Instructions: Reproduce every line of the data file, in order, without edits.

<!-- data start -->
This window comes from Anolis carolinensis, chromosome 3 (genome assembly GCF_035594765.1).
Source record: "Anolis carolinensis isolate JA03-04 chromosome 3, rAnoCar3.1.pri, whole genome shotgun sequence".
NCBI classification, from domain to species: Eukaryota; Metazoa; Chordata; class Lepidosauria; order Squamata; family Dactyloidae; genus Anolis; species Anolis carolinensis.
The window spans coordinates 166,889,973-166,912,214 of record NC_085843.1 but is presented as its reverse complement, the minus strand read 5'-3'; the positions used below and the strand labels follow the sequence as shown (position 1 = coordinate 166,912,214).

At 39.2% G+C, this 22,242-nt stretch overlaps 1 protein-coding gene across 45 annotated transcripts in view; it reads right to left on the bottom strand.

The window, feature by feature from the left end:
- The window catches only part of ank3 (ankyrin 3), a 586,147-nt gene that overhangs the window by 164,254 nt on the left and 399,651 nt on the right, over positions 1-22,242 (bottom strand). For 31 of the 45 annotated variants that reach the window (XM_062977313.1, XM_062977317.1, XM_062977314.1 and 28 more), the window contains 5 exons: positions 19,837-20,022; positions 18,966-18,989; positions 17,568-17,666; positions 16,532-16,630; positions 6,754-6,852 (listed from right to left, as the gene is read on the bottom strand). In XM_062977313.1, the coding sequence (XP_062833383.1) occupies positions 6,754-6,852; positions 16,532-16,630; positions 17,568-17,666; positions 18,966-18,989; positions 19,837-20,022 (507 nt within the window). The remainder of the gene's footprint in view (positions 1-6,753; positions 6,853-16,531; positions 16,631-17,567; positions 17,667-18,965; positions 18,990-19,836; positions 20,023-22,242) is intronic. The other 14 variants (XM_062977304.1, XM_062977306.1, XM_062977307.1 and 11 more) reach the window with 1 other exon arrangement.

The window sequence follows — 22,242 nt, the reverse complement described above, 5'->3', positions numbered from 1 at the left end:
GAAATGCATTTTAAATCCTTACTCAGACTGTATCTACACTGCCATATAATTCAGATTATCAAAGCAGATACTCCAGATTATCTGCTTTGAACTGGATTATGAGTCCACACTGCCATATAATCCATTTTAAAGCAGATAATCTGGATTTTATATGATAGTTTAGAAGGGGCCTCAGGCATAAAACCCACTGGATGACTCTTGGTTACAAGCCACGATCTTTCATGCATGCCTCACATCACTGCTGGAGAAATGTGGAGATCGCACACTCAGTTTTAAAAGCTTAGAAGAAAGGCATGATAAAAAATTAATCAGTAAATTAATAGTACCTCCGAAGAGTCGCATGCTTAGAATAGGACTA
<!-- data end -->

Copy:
This window comes from Anolis carolinensis, chromosome 3 (genome assembly GCF_035594765.1).
Source record: "Anolis carolinensis isolate JA03-04 chromosome 3, rAnoCar3.1.pri, whole genome shotgun sequence".
NCBI classification, from domain to species: Eukaryota; Metazoa; Chordata; class Lepidosauria; order Squamata; family Dactyloidae; genus Anolis; species Anolis carolinensis.
The window spans coordinates 166,889,973-166,912,214 of record NC_085843.1 but is presented as its reverse complement, the minus strand read 5'-3'; the positions used below and the strand labels follow the sequence as shown (position 1 = coordinate 166,912,214).

At 39.2% G+C, this 22,242-nt stretch overlaps 1 protein-coding gene across 45 annotated transcripts in view; it reads right to left on the bottom strand.

The window, feature by feature from the left end:
- The window catches only part of ank3 (ankyrin 3), a 586,147-nt gene that overhangs the window by 164,254 nt on the left and 399,651 nt on the right, over positions 1-22,242 (bottom strand). For 31 of the 45 annotated variants that reach the window (XM_062977313.1, XM_062977317.1, XM_062977314.1 and 28 more), the window contains 5 exons: positions 19,837-20,022; positions 18,966-18,989; positions 17,568-17,666; positions 16,532-16,630; positions 6,754-6,852 (listed from right to left, as the gene is read on the bottom strand). In XM_062977313.1, the coding sequence (XP_062833383.1) occupies positions 6,754-6,852; positions 16,532-16,630; positions 17,568-17,666; positions 18,966-18,989; positions 19,837-20,022 (507 nt within the window). The remainder of the gene's footprint in view (positions 1-6,753; positions 6,853-16,531; positions 16,631-17,567; positions 17,667-18,965; positions 18,990-19,836; positions 20,023-22,242) is intronic. The other 14 variants (XM_062977304.1, XM_062977306.1, XM_062977307.1 and 11 more) reach the window with 1 other exon arrangement.

The window sequence follows — 22,242 nt, the reverse complement described above, 5'->3', positions numbered from 1 at the left end:
GAAATGCATTTTAAATCCTTACTCAGACTGTATCTACACTGCCATATAATTCAGATTATCAAAGCAGATACTCCAGATTATCTGCTTTGAACTGGATTATGAGTCCACACTGCCATATAATCCATTTTAAAGCAGATAATCTGGATTTTATATGATAGTTTAGAAGGGGCCTCAGGCATAAAACCCACTGGATGACTCTTGGTTACAAGCCACGATCTTTCATGCATGCCTCACATCACTGCTGGAGAAATGTGGAGATCGCACACTCAGTTTTAAAAGCTTAGAAGAAAGGCATGATAAAAAATTAATCAGTAAATTAATAGTACCTCCGAAGAGTCGCATGCTTAGAATAGGACTA